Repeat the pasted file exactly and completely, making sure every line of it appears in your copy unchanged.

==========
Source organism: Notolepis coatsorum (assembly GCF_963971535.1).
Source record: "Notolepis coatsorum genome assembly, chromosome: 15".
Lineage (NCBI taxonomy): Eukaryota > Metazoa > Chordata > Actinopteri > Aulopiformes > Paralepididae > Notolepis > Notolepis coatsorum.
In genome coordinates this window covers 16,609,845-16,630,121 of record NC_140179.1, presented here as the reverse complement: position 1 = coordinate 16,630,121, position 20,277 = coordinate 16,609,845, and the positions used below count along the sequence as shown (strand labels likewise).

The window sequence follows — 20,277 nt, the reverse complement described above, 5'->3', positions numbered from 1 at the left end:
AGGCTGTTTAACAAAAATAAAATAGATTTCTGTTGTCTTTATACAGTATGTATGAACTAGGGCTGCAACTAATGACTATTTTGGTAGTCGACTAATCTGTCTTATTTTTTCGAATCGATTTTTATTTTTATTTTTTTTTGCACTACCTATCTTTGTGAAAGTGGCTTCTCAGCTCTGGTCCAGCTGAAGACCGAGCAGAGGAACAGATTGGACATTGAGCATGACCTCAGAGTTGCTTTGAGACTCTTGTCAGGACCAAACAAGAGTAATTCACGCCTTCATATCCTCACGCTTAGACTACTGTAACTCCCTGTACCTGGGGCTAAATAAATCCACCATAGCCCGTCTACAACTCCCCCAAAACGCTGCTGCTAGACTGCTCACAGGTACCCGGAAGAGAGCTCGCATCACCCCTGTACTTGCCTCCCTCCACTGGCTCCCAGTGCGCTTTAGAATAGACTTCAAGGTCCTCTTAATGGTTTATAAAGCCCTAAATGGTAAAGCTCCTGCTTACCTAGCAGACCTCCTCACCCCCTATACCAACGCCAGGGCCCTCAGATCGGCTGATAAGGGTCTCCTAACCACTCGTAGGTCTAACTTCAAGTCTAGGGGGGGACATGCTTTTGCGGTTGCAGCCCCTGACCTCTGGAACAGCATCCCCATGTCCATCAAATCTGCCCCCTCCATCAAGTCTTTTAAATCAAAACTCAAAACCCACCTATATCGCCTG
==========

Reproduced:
Source organism: Notolepis coatsorum (assembly GCF_963971535.1).
Source record: "Notolepis coatsorum genome assembly, chromosome: 15".
Lineage (NCBI taxonomy): Eukaryota > Metazoa > Chordata > Actinopteri > Aulopiformes > Paralepididae > Notolepis > Notolepis coatsorum.
In genome coordinates this window covers 16,609,845-16,630,121 of record NC_140179.1, presented here as the reverse complement: position 1 = coordinate 16,630,121, position 20,277 = coordinate 16,609,845, and the positions used below count along the sequence as shown (strand labels likewise).

The window sequence follows — 20,277 nt, the reverse complement described above, 5'->3', positions numbered from 1 at the left end:
AGGCTGTTTAACAAAAATAAAATAGATTTCTGTTGTCTTTATACAGTATGTATGAACTAGGGCTGCAACTAATGACTATTTTGGTAGTCGACTAATCTGTCTTATTTTTTCGAATCGATTTTTATTTTTATTTTTTTTTGCACTACCTATCTTTGTGAAAGTGGCTTCTCAGCTCTGGTCCAGCTGAAGACCGAGCAGAGGAACAGATTGGACATTGAGCATGACCTCAGAGTTGCTTTGAGACTCTTGTCAGGACCAAACAAGAGTAATTCACGCCTTCATATCCTCACGCTTAGACTACTGTAACTCCCTGTACCTGGGGCTAAATAAATCCACCATAGCCCGTCTACAACTCCCCCAAAACGCTGCTGCTAGACTGCTCACAGGTACCCGGAAGAGAGCTCGCATCACCCCTGTACTTGCCTCCCTCCACTGGCTCCCAGTGCGCTTTAGAATAGACTTCAAGGTCCTCTTAATGGTTTATAAAGCCCTAAATGGTAAAGCTCCTGCTTACCTAGCAGACCTCCTCACCCCCTATACCAACGCCAGGGCCCTCAGATCGGCTGATAAGGGTCTCCTAACCACTCGTAGGTCTAACTTCAAGTCTAGGGGGGGACATGCTTTTGCGGTTGCAGCCCCTGACCTCTGGAACAGCATCCCCATGTCCATCAAATCTGCCCCCTCCATCAAGTCTTTTAAATCAAAACTCAAAACCCACCTATATCGCCTG